L-R: Doug Wicklund, NRA, and Mark Halvorson, SHSND. As an added feature to the “Guns of Dakota” exhibit at the Cowboy Hall of Fame this past summer, the NDCHF hosted a “Gun Road Show” with one of the nation’s top firearms experts on June 28. Doug Wicklund, curator of the National Firearms Museum, was on hand to evaluate the many interesting and historic firearms that area gun owners brought in for examination. Wicklund is in charge of the National Rifle Association’s 4,500-piece collection at its museum in Virginia. The NRA and the State Historical Society of North Dakota provided guns for the "Guns of Dakota" exhibit, which will continue in the summer of 2009.
We don’t just break the news.
CORRECTION The cutline for the photo (top row, right-hand side) on page 30 of the July 2008 issue of the Cowboy Chronicle should have read:
We put it back together. NPR® News goes beyond the headlines so you know why things happen, not just that they happened. Our coverage isn’t just current – it’s complete. Tune your radio to Prairie Public every day to hear the latest from NPR® News.
Members of the Blaisdell Rodeo Club present donation to NDCHF. Our sincerest apologies for the error. Cathy A. Langemo, editor
radio for your world Visit www.prairiepublic.org/radio for a daily glimpse of North Dakota history with Dakota Datebook. 90.5fm Bismarck • 91.9fm Beach • 91.9fm Bowman • 89.5fm Crary • 91.9fm Crosby • 91.5fm Devils Lake 89.9fm Dickinson • 91.9fm Fargo • 89.3fm Grand Forks • 91.9fm Harvey • 91.9fm Hettinger • 91.5fm Jamestown 91.7fm Lakota • 88.9fm Minot • 88.3fm Thief River Falls • 91.9fm Tioga • 89.5fm Williston • 91.9fm Plentywood, MT
Page 30 • The Cowboy Chronicle • November 2008
2008 Wild West Series comes to close Grand Champion Futurity Horse
L-R: Darrell Dorgan, (Official) John Hovde, Williston, ND; Dianne Reece, TN; and DCB Rep.
The NDCHF Wild West Series continues to grow. More than 100 barrel racers from the Dakotas, Montana and Canada came to Medora on June 28-29 for the 2008 Wild West Series barrel racing event. The schedule for the NDCHF’s Third Annual Open Barrel Racing event was planned with the contestants from the annual barrel racing at the Upper Missouri Valley Fair in Williston in mind. They were able to travel to Medora for the Saturday evening and Sunday competition. The Medora event was sanctioned by both the Northwest Barrel Racing and National Barrel Horse associations and also featured an open 4-D division, with a purse of more than $4,300. Mark Bugni of Dickinson took first place both days in the 1-D division competition and received two Wild West Series jackets from the NDCHF. Saturday winners • 1-D – Mark Bugni, ND. • 2-D – June Tibbetts, MT. • 3-D - Debbie Myers, SD. • 4-D – Kathy Wootan, MT. Youth winners were: • 1-D - Kaitlyn Schaffner, ND. • 3-D - Alicia Palaniuk, ND.
Senior winners were: • 1-D – June Tibbetts, MT. • 2-D – Betty Knight, MT. • 3-D – Linda Vigen, ND. • 4-D - Mary Tofteland, MT. Sunday’s winners In Sunday’s competition, Mark Bugni again won the 1-D division. Other winners were: • 2-D – Cathy Frei, ND. • 3-D – Tari Azure, ND. • 4-D – Cathy Roesler, MT. In the senior division, the winners were: • 1-D – Lynn Hastings, ND. • 2-D – Christine Becker, ND • 4-D – Mary Tofteland, ND. Sunday’s youth winners were: • 1-D – Katelyn Schaffner, ND. • 2-D – Sierra Marquez, ND. • 3-D – Shelby Jorgenson, ND. • 4-D – Michaela Kathrein, MT. NDCHF Trustee Bill Lowman announced the event on Saturday and Executive Director Darrell Dorgan on Sunday. Trustee Sue Mosser and NBHA District 3’s Lisa Heiser handled the office work. Many thanks also to George Welsch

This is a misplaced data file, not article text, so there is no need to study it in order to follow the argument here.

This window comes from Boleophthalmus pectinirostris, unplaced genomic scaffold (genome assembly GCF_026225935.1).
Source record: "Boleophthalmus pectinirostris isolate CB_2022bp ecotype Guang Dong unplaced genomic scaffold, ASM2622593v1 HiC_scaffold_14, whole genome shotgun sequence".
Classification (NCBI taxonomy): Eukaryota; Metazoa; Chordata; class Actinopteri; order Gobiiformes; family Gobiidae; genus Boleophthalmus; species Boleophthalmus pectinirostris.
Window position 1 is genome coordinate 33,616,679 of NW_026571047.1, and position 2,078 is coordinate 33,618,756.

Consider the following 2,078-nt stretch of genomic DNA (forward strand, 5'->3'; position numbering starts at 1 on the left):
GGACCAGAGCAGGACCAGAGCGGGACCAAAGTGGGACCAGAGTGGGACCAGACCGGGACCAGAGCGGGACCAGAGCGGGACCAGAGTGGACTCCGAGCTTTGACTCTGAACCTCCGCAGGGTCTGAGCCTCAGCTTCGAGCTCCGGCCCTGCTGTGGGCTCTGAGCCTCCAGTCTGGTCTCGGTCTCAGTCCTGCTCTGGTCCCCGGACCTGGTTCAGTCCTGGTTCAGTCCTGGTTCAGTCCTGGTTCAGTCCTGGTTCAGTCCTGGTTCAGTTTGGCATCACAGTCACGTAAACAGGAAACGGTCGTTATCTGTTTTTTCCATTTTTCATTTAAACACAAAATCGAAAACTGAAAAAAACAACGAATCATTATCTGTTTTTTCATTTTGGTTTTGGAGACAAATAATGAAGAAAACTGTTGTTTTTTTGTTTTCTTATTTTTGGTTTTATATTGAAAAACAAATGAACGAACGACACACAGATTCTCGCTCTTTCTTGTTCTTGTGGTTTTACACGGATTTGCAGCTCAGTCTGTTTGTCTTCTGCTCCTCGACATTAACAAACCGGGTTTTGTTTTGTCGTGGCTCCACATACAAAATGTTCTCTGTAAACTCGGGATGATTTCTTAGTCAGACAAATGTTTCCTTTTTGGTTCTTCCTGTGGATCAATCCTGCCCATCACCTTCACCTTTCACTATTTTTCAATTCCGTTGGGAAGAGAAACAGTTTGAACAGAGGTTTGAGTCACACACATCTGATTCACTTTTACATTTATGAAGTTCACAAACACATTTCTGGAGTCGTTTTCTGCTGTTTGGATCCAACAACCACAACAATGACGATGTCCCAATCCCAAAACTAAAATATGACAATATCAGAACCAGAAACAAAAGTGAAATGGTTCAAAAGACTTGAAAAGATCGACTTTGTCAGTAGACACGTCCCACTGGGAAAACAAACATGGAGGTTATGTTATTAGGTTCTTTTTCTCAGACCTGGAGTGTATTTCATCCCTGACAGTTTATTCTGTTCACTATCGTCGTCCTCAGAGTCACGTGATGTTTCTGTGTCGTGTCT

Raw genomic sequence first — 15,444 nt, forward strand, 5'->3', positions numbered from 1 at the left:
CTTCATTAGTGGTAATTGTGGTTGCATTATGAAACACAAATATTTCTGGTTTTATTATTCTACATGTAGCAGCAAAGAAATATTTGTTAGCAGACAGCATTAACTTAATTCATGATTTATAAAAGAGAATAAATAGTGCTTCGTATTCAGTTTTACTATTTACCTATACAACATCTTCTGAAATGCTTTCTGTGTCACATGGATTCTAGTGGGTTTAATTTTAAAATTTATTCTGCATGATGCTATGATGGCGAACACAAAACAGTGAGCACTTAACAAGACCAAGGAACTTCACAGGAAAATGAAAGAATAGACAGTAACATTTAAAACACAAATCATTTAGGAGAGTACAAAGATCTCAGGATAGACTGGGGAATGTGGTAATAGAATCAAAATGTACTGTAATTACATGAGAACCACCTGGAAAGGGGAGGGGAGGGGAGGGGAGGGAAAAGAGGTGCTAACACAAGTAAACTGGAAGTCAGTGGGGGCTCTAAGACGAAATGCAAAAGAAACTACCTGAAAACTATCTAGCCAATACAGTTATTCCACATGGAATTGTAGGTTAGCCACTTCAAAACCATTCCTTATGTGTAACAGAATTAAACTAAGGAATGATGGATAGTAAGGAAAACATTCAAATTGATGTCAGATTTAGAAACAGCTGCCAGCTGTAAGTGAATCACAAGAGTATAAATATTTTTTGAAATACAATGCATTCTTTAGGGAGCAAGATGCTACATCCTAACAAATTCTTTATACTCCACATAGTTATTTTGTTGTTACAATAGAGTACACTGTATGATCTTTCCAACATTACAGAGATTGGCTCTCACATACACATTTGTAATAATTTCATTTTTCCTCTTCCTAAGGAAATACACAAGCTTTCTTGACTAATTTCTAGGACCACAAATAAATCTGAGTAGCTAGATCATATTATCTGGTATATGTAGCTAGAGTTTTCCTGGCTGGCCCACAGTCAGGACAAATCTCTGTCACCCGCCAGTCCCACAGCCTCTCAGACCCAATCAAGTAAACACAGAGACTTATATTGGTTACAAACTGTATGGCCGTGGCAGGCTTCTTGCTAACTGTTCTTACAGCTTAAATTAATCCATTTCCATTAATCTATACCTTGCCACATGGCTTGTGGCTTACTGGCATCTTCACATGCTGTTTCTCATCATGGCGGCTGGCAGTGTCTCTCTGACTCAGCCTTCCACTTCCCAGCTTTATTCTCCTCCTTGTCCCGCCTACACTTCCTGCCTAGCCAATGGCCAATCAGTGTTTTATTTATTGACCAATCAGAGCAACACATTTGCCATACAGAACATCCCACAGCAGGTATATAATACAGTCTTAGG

and Roger Clemmens for their assistance and to Allan Heiser for bringing and operating his arena equipment. NDCHF Board member Ginny Eck, with the help of the Medora Cowboy Hall of Fame staff, produced the successful two-day event and says it was a great weekend for barrel racers. She says, “We plan to coordinate the NDCHF barrel racing with the Williston event again next year. It allows competitors two days of competition in the same area and is affordable for barrel racers from across the region.” Next year’s event will be the same weekend as the NDCHF Induction ceremony and related activities (June 26-28). Plan on attending both and seeing barrel racing at its best. Labor Day weekend barrel racing event The NDCHF, Dakota Community Bank, Woody’s Feed, Roper Apparel and Footwear and Circle Diamond Ranch Supply joined forces to sponsor the Fourth Annual North Dakota Barrel Racing Futurity/Derby over Labor Day weekend. Held at Bismarck’s Walt Neuens arena on Saturday and, because of rain, at Bill Beard’s arena south of Menoken on Sunday, the event drew over 50 contestants from 8 states. The event was produced by NDCHF Board Member Ginny Eck. Darrell Dorgan was the announcer and, according to Eck, did an excellent job. Derby winners The average Grand Champion derby winner (horses seven years old and under) was Rayna Rice, from MT, on Action for Cash RB. The team took home $850 in winnings. Reserve champion derby winner was Shelly Christensen, of SD, on Miss Heidibear ($510 in winnings). Futurity winners Dianne Reece, of TN, placed 1st in the average for the futurity, riding KN Docs Gray Gold, owned by Donnie & Dianne Reece. They took home $2,430.52 in winnings.